It was mid-May and the pandemic was raging in Pennsylvania. Dr. Rachel Levine, the head of the state Department of Health, was speaking on a call with the media when a radio host repeatedly misgendered her.

Levine, who is the most prominent transgender official in the commonwealth, responded calmly, asking the man to “please” stop, telling him: “It’s really insulting.”

It was just one of the times Levine was forced to address her gender while working to manage a pandemic. She’s shaken off insults since 2015, when she made history becoming the first openly trans person to serve as a cabinet member in Pennsylvania. The scrutiny reached new intensity last year as she became a public face advocating for restrictions to slow the spread of the coronavirus — and as Democratic Gov. Tom Wolf clashed with the Republican-controlled legislature over the state’s response.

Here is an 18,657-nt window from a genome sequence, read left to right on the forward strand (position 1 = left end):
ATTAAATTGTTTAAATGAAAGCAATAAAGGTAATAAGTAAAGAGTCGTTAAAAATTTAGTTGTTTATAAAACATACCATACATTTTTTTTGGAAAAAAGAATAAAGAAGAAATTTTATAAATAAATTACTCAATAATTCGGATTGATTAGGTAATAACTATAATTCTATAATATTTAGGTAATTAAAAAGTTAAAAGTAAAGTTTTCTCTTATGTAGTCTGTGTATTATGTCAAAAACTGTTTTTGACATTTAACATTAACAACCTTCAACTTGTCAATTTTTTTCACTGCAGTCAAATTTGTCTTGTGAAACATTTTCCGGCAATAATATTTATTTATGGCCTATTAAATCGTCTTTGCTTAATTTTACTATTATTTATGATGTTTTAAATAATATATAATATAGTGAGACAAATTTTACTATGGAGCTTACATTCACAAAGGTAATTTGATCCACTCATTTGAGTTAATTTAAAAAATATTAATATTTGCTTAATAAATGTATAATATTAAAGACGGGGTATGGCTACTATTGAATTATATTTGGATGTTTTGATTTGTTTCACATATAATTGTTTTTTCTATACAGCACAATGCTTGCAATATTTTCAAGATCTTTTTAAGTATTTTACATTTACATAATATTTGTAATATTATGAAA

On Tuesday, President-elect Joe Biden announced that the spotlight on Levine will intensify. He intends to nominate her to be assistant secretary of health, meaning if she’s confirmed by the Senate, she’ll be the highest-ranking trans person ever to serve in the federal government.

The nomination solidifies Levine’s place in LGBTQ history and serves as a reminder of all she has endured — constant transphobic memes, relentless online commentary about her appearance, having her face plastered on anti-lockdown billboards.

“It’s tiring,” Raffi Freedman-Gurspan, who served in the Obama administration and was the first openly trans person to work in the White House, said of the vitriol still directed at trans officials.

But she said Levine’s appointment marks “a new day for transgender America.”